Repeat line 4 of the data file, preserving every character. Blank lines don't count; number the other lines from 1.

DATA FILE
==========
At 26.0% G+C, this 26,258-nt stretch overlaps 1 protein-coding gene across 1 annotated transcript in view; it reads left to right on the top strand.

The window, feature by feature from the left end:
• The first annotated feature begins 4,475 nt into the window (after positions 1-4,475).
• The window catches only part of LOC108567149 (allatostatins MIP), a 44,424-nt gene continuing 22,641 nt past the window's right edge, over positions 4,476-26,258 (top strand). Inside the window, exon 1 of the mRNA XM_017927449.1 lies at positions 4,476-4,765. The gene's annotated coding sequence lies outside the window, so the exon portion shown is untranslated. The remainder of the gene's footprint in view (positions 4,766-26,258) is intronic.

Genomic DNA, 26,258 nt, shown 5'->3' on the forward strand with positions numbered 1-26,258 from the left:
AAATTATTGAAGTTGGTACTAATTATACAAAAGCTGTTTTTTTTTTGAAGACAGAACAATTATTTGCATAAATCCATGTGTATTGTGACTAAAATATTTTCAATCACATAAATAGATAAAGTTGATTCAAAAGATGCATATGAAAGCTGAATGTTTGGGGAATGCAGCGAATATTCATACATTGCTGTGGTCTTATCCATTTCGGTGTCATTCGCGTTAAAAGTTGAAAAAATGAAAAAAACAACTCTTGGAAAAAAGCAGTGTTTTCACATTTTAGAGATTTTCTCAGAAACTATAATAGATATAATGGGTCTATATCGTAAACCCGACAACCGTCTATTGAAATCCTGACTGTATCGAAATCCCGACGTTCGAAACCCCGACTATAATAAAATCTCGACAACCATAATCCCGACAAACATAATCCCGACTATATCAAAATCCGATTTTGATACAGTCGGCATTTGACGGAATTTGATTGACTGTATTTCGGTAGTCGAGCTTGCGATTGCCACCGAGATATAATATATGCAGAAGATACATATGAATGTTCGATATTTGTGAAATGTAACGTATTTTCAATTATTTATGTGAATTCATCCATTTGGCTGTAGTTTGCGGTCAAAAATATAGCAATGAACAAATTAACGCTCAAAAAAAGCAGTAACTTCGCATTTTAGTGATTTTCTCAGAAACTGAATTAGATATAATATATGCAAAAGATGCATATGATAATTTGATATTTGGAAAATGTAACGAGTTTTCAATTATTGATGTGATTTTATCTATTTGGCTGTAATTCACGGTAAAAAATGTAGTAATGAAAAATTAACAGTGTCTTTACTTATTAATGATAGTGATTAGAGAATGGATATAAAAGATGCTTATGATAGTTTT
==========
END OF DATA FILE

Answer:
• The window catches only part of LOC108567149 (allatostatins MIP), a 44,424-nt gene continuing 22,641 nt past the window's right edge, over positions 4,476-26,258 (top strand). Inside the window, exon 1 of the mRNA XM_017927449.1 lies at positions 4,476-4,765. The gene's annotated coding sequence lies outside the window, so the exon portion shown is untranslated. The remainder of the gene's footprint in view (positions 4,766-26,258) is intronic.